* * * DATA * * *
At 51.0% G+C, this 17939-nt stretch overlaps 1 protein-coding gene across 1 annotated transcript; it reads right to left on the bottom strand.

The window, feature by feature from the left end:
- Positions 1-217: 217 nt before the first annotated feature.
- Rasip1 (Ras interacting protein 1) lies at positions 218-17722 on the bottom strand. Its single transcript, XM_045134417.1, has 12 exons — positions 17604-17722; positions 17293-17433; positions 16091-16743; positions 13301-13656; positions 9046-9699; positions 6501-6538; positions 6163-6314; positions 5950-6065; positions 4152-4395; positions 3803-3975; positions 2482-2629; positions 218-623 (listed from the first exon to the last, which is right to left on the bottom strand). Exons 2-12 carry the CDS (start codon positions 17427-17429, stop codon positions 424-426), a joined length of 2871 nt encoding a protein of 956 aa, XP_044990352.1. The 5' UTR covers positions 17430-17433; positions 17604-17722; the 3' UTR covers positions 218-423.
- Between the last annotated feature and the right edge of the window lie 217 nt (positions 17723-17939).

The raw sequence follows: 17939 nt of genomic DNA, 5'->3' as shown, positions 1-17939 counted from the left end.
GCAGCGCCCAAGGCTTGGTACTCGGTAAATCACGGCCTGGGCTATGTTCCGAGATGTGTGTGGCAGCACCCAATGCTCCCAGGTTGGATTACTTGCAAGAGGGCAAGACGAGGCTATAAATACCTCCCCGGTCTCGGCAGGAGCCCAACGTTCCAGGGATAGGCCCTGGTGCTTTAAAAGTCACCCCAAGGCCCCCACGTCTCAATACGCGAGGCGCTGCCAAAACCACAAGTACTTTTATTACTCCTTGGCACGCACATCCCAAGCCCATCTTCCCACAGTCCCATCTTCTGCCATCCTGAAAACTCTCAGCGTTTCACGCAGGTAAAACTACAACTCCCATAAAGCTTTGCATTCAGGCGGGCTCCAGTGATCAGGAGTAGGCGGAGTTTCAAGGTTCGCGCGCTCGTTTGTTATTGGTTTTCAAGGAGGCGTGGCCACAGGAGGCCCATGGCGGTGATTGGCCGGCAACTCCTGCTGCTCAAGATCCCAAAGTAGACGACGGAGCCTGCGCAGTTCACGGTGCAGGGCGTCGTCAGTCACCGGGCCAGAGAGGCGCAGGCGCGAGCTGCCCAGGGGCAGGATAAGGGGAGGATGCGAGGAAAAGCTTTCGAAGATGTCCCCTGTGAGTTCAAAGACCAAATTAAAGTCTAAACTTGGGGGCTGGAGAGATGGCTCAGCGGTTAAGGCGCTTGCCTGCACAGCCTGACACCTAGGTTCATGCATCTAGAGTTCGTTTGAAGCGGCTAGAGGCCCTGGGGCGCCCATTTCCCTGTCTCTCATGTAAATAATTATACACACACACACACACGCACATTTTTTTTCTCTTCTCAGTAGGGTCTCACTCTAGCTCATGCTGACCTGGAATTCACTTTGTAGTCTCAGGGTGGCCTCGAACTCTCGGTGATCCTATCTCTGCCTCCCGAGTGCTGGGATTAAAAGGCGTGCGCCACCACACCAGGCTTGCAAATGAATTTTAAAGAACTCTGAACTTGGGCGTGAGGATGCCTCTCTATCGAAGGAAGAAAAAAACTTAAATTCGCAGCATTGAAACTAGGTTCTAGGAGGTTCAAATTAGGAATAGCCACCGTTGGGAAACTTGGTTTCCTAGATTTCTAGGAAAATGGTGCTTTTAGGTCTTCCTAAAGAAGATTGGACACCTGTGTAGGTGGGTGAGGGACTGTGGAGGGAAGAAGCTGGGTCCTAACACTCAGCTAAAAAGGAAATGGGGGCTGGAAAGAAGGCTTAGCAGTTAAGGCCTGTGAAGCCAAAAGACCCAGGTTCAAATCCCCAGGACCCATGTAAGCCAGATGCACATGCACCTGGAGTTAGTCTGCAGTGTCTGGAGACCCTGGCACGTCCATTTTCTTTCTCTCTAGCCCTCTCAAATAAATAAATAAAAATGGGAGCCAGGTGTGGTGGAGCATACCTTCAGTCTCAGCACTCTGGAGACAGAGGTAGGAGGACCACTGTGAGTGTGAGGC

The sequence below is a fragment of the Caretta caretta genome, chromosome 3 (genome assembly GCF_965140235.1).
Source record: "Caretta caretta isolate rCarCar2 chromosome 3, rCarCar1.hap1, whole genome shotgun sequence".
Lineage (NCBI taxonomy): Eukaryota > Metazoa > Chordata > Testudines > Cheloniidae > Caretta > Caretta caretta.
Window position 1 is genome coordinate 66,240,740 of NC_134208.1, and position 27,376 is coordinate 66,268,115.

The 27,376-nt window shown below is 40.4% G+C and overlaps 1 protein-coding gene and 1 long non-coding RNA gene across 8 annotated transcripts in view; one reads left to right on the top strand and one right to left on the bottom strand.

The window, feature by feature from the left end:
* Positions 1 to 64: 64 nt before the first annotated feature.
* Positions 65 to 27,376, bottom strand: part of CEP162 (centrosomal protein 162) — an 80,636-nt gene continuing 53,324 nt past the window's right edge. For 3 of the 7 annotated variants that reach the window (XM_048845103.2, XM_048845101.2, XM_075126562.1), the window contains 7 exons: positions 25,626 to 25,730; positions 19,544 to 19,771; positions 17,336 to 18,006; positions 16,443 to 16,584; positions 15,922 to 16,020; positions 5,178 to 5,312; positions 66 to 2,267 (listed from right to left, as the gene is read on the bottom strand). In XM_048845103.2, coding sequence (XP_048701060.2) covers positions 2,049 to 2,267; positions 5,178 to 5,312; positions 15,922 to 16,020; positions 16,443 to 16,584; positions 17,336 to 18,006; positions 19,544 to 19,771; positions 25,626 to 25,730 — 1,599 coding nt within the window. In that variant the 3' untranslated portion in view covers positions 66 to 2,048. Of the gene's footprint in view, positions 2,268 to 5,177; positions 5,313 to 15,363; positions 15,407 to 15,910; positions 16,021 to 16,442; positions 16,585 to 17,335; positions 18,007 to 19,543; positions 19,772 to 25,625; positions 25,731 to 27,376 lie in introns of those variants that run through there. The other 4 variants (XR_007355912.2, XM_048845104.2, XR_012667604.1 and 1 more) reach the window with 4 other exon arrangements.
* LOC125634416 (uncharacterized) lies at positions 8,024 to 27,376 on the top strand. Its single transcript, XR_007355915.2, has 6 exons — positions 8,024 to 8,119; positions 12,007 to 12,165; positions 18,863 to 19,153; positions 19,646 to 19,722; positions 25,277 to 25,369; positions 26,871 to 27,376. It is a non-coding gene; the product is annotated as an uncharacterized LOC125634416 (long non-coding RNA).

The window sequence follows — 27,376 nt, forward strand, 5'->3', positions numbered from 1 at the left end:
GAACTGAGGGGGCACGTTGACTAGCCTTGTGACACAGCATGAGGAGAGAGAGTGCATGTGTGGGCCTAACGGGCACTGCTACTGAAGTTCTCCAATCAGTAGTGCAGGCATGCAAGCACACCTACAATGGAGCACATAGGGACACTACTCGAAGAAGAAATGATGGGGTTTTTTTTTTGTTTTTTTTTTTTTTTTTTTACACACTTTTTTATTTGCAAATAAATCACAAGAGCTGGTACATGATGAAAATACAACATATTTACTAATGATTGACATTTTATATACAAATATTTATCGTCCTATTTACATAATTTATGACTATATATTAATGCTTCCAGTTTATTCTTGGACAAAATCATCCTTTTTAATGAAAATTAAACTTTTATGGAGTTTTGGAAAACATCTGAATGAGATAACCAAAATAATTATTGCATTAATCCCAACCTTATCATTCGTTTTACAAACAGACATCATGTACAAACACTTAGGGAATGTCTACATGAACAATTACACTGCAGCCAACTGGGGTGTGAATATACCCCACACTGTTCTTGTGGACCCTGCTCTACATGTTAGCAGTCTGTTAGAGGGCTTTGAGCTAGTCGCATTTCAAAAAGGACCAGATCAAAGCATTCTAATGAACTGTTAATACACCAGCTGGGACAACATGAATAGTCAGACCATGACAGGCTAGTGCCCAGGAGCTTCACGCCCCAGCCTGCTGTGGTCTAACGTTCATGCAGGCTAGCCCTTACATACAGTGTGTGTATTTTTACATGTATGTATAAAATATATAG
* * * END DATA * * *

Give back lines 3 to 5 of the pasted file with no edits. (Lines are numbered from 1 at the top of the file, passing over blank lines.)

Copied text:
- Positions 1-217: 217 nt before the first annotated feature.
- Rasip1 (Ras interacting protein 1) lies at positions 218-17722 on the bottom strand. Its single transcript, XM_045134417.1, has 12 exons — positions 17604-17722; positions 17293-17433; positions 16091-16743; positions 13301-13656; positions 9046-9699; positions 6501-6538; positions 6163-6314; positions 5950-6065; positions 4152-4395; positions 3803-3975; positions 2482-2629; positions 218-623 (listed from the first exon to the last, which is right to left on the bottom strand). Exons 2-12 carry the CDS (start codon positions 17427-17429, stop codon positions 424-426), a joined length of 2871 nt encoding a protein of 956 aa, XP_044990352.1. The 5' UTR covers positions 17430-17433; positions 17604-17722; the 3' UTR covers positions 218-423.
- Between the last annotated feature and the right edge of the window lie 217 nt (positions 17723-17939).